Part 6 of Opinion, Value & Taste series
Of course, it would be quite wrong to finger Kinkade alone. If we are to truly enter the realm of the overrated, one cannot ignore the contribution of the composer, Andrew Lloyd Webber. I suffered the relative misfortune of visiting an exhibition at The Royal Academy of works from his Pre-Raphaelite collection. Apparently, it is the finest assemblage of that genre in recent times but the look and feel of the exhibition told me to forget the quality and feel the width. I thought this was a disappointing show generally although the throng around me cooed in hushed appreciation. I wanted to redirect them two hours north to the Birmingham City Art Gallery where the true Pre-Raphaelite aficionado can enjoy a very fine selection indeed. Alas, Birmingham lacks both the cult of personality and oxygen of publicity to seduce a mainstream audience and, like many regional museums, lies in something of a cultural backwater.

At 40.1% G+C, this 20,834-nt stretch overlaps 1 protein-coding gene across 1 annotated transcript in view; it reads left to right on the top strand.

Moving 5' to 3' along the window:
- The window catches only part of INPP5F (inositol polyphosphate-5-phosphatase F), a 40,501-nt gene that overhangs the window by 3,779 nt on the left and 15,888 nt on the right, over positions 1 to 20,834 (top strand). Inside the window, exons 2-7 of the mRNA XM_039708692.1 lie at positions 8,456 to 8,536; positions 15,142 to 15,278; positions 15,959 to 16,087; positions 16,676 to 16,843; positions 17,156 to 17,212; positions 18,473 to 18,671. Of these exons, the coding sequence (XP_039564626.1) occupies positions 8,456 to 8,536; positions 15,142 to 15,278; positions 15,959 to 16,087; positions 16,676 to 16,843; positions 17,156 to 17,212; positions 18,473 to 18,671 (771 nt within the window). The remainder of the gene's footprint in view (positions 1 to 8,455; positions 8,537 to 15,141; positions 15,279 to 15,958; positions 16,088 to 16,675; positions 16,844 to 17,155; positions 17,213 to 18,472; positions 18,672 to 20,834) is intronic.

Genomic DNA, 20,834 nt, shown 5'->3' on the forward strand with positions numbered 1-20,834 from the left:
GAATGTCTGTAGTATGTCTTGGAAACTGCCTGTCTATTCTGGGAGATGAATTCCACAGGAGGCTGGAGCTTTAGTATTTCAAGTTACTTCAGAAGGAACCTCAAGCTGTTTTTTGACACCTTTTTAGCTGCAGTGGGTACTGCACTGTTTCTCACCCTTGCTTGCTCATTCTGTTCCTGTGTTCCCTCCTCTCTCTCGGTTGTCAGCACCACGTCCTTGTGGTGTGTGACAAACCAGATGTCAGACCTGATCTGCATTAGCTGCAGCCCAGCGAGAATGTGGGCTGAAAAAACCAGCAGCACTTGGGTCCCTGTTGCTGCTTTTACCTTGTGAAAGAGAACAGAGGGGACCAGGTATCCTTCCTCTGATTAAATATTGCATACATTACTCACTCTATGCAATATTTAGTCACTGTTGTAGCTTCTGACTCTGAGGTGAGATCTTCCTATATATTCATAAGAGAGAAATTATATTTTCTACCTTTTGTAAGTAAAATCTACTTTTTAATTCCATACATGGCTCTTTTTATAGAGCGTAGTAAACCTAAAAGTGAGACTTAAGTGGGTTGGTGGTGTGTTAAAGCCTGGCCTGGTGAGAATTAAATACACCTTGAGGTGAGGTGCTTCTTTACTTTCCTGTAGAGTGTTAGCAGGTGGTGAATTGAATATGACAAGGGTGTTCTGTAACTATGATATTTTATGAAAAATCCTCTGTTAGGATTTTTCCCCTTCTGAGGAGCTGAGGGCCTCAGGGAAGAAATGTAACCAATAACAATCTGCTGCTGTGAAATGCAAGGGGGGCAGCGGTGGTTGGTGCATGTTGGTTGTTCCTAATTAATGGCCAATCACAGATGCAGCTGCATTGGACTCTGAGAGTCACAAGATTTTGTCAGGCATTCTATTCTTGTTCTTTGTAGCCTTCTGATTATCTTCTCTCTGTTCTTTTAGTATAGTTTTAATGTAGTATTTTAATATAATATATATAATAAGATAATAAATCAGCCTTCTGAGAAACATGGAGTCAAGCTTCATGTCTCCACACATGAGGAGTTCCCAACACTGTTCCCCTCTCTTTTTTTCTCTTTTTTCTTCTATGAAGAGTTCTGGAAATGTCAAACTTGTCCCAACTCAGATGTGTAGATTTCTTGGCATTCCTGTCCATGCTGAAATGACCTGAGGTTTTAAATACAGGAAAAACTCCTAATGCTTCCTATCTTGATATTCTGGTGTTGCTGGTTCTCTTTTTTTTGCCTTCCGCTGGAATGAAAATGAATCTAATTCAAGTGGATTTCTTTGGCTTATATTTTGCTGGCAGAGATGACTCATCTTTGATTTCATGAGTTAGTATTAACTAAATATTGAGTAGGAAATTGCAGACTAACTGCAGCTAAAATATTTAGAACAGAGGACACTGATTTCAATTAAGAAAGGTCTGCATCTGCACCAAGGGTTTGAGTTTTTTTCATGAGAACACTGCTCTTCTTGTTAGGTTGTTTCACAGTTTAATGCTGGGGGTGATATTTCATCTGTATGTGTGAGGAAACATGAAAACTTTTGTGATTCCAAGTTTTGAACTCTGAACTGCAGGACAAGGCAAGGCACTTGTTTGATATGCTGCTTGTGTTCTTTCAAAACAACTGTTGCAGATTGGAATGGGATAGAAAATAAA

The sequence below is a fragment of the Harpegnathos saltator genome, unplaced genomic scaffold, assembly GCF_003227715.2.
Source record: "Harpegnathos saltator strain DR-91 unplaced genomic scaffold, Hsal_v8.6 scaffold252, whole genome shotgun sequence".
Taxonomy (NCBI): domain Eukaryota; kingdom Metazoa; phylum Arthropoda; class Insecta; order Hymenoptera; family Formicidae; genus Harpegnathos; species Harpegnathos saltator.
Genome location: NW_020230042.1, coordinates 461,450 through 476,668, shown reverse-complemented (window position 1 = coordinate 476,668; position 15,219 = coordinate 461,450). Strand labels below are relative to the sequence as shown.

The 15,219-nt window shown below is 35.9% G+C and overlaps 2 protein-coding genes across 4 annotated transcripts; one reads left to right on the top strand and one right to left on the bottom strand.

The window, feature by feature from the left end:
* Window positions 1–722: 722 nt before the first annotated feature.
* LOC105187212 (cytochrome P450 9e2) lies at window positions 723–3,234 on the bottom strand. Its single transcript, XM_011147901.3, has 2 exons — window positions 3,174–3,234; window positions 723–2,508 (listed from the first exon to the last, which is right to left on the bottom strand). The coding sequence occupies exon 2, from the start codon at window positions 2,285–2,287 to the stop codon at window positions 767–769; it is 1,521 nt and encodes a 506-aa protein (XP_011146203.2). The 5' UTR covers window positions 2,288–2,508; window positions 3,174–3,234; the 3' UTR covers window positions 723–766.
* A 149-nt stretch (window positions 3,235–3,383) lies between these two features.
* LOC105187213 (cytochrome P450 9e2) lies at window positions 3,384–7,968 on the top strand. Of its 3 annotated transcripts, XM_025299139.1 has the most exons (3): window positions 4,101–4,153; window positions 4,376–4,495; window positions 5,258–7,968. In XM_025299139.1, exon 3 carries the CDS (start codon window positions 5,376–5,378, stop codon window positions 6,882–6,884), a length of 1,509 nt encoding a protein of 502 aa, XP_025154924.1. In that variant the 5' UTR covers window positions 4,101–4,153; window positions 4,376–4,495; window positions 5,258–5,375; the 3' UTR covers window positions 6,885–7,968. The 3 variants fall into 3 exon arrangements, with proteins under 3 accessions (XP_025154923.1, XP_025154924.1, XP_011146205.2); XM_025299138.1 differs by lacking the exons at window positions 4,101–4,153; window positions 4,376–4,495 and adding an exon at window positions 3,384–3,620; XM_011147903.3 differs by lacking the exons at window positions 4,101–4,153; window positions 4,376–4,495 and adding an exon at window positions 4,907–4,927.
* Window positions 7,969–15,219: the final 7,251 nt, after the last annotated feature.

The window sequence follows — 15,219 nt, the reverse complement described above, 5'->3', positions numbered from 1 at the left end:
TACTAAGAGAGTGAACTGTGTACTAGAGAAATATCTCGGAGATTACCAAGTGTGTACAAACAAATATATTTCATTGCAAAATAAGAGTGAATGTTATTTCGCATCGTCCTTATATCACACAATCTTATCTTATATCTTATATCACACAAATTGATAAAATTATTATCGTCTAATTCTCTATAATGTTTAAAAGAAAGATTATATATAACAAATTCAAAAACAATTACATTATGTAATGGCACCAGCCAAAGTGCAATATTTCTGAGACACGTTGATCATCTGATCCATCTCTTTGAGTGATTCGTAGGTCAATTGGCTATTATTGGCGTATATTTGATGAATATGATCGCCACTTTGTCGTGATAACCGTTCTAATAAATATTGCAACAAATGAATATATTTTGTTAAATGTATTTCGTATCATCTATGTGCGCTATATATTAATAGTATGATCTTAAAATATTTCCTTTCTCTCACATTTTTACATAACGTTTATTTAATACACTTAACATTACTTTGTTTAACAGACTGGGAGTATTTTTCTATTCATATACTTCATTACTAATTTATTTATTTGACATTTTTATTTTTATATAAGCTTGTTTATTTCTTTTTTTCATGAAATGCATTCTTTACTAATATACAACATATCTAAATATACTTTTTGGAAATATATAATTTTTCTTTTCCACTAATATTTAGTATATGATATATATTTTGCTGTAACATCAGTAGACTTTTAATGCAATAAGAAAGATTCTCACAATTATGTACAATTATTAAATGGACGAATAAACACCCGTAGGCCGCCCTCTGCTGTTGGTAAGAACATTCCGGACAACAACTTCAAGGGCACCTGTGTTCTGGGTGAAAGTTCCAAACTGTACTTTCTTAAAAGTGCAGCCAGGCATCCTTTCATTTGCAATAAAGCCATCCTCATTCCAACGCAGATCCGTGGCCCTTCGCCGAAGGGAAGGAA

So why did I find the Lloyd Webber exhibition so disagreeable? Well, apart from the fact that many of these works are so stylised and overblown, I didn’t take too kindly to the appearance of Munnings, Canaletto, Picasso, Reynolds and Stanley Spencer amongst the brotherhood. These paintings might all be fine individually but I had the sensation that their owner was demonstrating, above all, his power and range as a collector. His champions will doubtless argue otherwise but these works had no place in a Pre-Raphaelite exhibition and made a mockery of that which preceded them. Among his staunchest protectors was the noted critic and dealer in Victorian art, Christopher Wood, by all accounts an educated and sensible fellow, whose rhapsodic appreciation of the Lloyd Webber collection veered dangerously close to a hagiography. He clearly knows which side his bread is buttered. Hyperbole has never been acquainted with reasoned judgement.